In conversation in the Smoky Drinky Bar last night (and with Legiron a week or so back), the subject of the bactericidal, fungicidal, and insecticidal properties of tobacco smoke (in fact more or less any wood smoke) came up. Unfortunately, smoke doesn’t kill off viruses as well – although viruses are actually just pieces of DNA, and not living things.
It set me wondering what it was in (tobacco) smoke which killed off bacteria and fungi and insects. Nicotine is a poison, after all. And there are probably any number of poisons in a great many plants.
But then it occurred to me that it was perhaps not so much what was in smoke that gave it these lethal properties, but rather what was not in smoke that did so. And what was not in smoke – or not present in such great quantities as usual – was oxygen.
After all, the combustion of plant material entails combining oxygen with combustible substance, and the oxygen required for combustion is drawn from air, in which it is present in a concentration of 20% by volume. So smoke that is the product of combustion must be low in oxygen. Maybe it’s simply this oxygen deficiency which kills off bacteria and fungi and insects? Perhaps a reduction of oxygen concentrations from 20% to 5% or less might be enough to do that.
Large animals (like humans) are able to store air for short periods in their lungs. And oxygen is carried in their bloodstream in protective packets of haemoglobin in red blood cells. But insects (and presumably bacteria and fungi) don’t have lungs. They simply have pores in their bodies into which air diffuses, carrying oxygen. Their (blue) blood (haemolymph) uses haemocyanin rather than haemoglobin to transport oxygen. But because they are such small animals, it’s unlikely that they can store much oxygen. And so it may only need a brief interruption in the supply of oxygen for them to exhaust their oxygen stores and die. Larger animals, carrying larger stores of oxygen in lungs and extensive blood systems, would take longer to die in the same oxygen-depleted environment.
Of course, fresh oxygen will normally rapidly diffuse into an oxygen-depleted air space, but only if there is good ventilation. If a room (or building) is sealed, before a fire is lit to fill it with smoke, it may take a long time for fresh, oxygenated air to diffuse into the building. And this will mean that any bacteria or insects – even those is cracks and crevasses – will eventually experience a lethal oxygen deficiency.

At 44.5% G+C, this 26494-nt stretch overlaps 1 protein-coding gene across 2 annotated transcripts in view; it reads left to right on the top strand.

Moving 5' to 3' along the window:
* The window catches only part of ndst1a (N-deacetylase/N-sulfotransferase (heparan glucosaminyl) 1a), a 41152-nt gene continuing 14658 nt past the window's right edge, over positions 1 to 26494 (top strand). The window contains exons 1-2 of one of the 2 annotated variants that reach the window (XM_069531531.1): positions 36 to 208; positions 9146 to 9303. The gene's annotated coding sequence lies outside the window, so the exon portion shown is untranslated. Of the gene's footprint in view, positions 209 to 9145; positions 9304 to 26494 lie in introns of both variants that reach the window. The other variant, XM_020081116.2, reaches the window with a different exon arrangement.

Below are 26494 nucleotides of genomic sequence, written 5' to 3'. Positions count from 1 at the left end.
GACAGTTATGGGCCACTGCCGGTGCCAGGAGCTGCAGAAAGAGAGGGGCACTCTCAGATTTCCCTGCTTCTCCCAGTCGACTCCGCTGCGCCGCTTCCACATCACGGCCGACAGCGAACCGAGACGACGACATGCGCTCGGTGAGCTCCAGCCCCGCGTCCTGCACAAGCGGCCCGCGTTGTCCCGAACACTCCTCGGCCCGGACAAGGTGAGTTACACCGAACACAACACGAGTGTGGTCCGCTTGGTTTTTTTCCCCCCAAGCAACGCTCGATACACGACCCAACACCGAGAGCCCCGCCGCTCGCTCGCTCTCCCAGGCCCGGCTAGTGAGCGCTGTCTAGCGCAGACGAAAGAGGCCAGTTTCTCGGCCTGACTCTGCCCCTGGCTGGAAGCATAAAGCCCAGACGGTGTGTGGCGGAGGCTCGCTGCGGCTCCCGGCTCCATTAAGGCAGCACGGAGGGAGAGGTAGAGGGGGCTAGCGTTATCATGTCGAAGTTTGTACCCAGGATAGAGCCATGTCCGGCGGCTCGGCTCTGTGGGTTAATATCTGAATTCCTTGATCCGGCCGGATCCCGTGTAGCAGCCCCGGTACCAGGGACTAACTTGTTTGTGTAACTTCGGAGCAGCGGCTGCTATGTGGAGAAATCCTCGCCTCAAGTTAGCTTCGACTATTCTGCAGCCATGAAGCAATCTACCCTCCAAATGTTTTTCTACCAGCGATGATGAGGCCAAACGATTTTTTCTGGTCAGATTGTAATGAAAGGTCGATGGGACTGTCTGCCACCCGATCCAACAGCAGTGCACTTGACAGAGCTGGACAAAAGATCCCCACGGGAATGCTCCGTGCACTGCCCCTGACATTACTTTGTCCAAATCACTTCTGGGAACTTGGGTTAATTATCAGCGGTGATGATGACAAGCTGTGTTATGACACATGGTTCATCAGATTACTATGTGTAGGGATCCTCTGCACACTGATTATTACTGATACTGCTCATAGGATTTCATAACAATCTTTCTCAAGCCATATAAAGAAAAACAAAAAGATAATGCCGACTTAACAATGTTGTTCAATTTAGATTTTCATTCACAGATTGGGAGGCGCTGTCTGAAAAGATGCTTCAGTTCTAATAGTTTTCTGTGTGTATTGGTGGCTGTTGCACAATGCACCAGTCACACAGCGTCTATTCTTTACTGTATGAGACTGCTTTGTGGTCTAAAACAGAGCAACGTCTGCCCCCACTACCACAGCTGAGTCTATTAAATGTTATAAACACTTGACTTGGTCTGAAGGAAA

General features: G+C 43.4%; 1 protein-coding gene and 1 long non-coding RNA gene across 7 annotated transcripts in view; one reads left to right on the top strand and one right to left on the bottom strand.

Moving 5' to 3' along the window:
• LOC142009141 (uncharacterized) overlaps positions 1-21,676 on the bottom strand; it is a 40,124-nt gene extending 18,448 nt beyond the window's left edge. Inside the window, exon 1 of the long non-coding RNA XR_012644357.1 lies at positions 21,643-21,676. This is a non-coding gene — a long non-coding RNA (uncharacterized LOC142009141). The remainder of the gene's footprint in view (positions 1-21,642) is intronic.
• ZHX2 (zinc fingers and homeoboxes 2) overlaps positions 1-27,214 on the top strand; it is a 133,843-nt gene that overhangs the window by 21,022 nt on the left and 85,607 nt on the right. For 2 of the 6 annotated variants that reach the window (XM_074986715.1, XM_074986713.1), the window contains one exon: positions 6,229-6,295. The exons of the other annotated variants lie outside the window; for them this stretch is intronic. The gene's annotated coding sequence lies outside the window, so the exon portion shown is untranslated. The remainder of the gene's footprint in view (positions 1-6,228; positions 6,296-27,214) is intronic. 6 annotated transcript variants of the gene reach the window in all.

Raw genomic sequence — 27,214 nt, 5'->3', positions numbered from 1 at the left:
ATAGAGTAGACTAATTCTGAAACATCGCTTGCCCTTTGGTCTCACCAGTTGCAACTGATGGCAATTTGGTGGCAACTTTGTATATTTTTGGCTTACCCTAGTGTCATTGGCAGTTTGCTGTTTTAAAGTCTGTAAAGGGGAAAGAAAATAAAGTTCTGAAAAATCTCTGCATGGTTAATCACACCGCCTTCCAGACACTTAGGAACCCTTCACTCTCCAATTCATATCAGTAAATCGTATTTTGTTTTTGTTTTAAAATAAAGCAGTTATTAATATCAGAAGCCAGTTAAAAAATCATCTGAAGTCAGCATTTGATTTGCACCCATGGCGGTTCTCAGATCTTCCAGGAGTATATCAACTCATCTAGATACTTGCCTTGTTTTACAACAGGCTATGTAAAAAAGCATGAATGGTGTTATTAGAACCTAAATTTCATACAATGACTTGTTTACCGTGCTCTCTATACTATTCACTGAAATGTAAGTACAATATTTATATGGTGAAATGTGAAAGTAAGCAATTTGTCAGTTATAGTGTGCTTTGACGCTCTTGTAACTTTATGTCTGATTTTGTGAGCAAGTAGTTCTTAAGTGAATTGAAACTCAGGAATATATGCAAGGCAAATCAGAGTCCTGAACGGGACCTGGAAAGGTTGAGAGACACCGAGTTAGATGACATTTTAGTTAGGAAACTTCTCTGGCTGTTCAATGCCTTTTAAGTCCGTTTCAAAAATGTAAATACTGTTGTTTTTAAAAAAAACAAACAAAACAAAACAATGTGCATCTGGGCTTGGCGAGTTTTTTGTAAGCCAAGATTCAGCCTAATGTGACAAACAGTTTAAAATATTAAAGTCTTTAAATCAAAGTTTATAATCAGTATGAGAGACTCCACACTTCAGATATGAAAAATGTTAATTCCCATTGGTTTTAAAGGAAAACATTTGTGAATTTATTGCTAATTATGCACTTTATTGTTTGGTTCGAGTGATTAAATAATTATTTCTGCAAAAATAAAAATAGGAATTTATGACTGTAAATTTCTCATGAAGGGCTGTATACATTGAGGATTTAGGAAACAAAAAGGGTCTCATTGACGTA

If it’s oxygen deficiency that’s killing them, the important thing would be to arrange for the most complete combustion of as much of the oxygen in the air entering the fumigated space. It would need an experiment of some sort to determine whether oxygen depletion was the cause of death, rather than something else (such as the chemical components of smoke).
This explanation would also explain why viruses aren’t killed by fumigation. Viruses don’t breathe or absorb oxygen. So viruses are going to survive fumigation.
But it’s unlikely that viruses would survive combustion. A virus passing through a flame or ember would probably be oxidised along with everything else being burned.
And this prompted the thought that smokers probably experience some degree of protection from viruses because some of the air that they breathe has been passed through the high temperatures (800º C) in the glowing tips of their cigarettes (or pipes or cigars), and any viruses in that air will have been destroyed. If, for example, smokers get 5% of the air they breathe drawn through the tips of their cigarettes, then they will have 5% better protection from viral infections than non-smokers.
And if it could be arranged that the air people breathed had all been passed through the flame of combustion, it would be entirely free of viruses, and they would be immune to airborne viral epidemics – which would only affect non-smokers.
In fact, it would not need any smoke or flame to destroy viruses. The same effect could be achieved simply by heating air to a high enough temperature.
In fact it appears that much lower temperatures may suffice. Simply storing one particular waterborne virus in water at 15º C for 50 days resulted in lower survival rates (by a factor of 10) than in water at 4º C. Others suggest that if air is raised to 75º C for some period of time, this alone may be enough to kill off most of the viral load carried in it. Interestingly, it seems that viruses have half-lives:
the half-life of free infectious [influenza A] virus is ∼3 h.
This suggests that anyone who lives far enough away from the centre of any viral epidemic will be less likely to be infected because viruses lose infectivity with time. But we knew that already.
Aside from this, it should be noted that alcohol is also bactericidal (and was one reason why humans have often drunk beer or wine), and may also be virucidal.
Viruses cannot be killed, since they are not alive. However, they can be inactivated. Alcohol, bleach, acids and heat can inactivate a virus. It all depends on the virus in question.
All of which suggests that if you want to avoid bacterial or viral infections, smoking and drinking (preferably in tandem, and in large quantities) will result in a much healthier and infection-free life than a smoke-free, alcohol-free, supposedly “healthy” lifestyle.
The third and final part of my conversation with Legiron below touches on some of the subjects just discussed: